As students of martial arts began to gather at the Dr. Muhammad Khan Sports Academy in Quetta, the capital of Pakistan’s southwestern Balochistan province, a boy without arms entered the hall with a small bag on his shoulders.
Shoukat Khan, a young martial artist, sat down on the floor before removing his shirt with his feet and donning his white karate kit and green belt.
Khan has been practicing karate for 11 years and believes that the discipline has made him stronger both mentally and physically. He is skilled in various martial arts, including Shotokan, Taekwondo, kickboxing, and gymnastics, and is confident in his ability to defend himself in most situations.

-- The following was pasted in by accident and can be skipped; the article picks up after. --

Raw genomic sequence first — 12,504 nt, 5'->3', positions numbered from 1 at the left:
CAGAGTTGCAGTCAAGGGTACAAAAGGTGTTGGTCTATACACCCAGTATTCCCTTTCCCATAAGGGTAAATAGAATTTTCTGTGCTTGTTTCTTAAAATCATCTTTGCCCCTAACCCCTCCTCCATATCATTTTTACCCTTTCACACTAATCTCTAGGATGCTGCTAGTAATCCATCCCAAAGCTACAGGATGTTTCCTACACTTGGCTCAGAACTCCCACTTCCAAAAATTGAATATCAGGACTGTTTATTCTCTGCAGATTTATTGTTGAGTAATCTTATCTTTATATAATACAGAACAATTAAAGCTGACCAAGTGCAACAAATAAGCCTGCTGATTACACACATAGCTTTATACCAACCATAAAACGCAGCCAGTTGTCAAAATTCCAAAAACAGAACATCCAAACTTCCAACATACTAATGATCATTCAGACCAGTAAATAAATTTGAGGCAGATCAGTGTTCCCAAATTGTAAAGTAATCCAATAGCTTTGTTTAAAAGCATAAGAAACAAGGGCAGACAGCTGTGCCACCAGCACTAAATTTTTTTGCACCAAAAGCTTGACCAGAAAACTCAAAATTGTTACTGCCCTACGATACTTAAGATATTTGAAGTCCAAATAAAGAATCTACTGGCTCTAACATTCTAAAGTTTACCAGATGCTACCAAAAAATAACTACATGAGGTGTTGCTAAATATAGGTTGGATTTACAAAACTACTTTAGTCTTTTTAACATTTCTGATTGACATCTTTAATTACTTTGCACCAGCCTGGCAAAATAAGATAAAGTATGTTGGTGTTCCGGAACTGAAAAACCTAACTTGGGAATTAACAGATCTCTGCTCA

The athlete, 22 years old, said that the “sarcastic remarks” of those around him led him to become a professional karate player. His sense of indignation also led him to become the first person with a disability to opt for such a hard sports discipline in his province.
He won a silver medal in gymnastics at an inter-district championship held in March. Before that, he also secured a gold medal for his club when he was asked to fight with another disabled martial artist in a local karate competition in Quetta.
Zakir Khilji, Khan’s coach, describes him as one of his most disciplined and hardworking students. Khan has not participated in national-level competitions in some time, as he has not been able to find an opponent in his category. Despite this, he remains dedicated to his training and preparation for the Paralympics. As a child, Khan enjoyed playing soccer and was even known to have left his studies at a local seminary in order to pursue the sport.
Khan said he had seen many people with disabilities who were begging in different street corners.
The provincial sports secretary of Balochistan, Ishaq Jamali, said the government had organized indoor sports activities for persons with disabilities.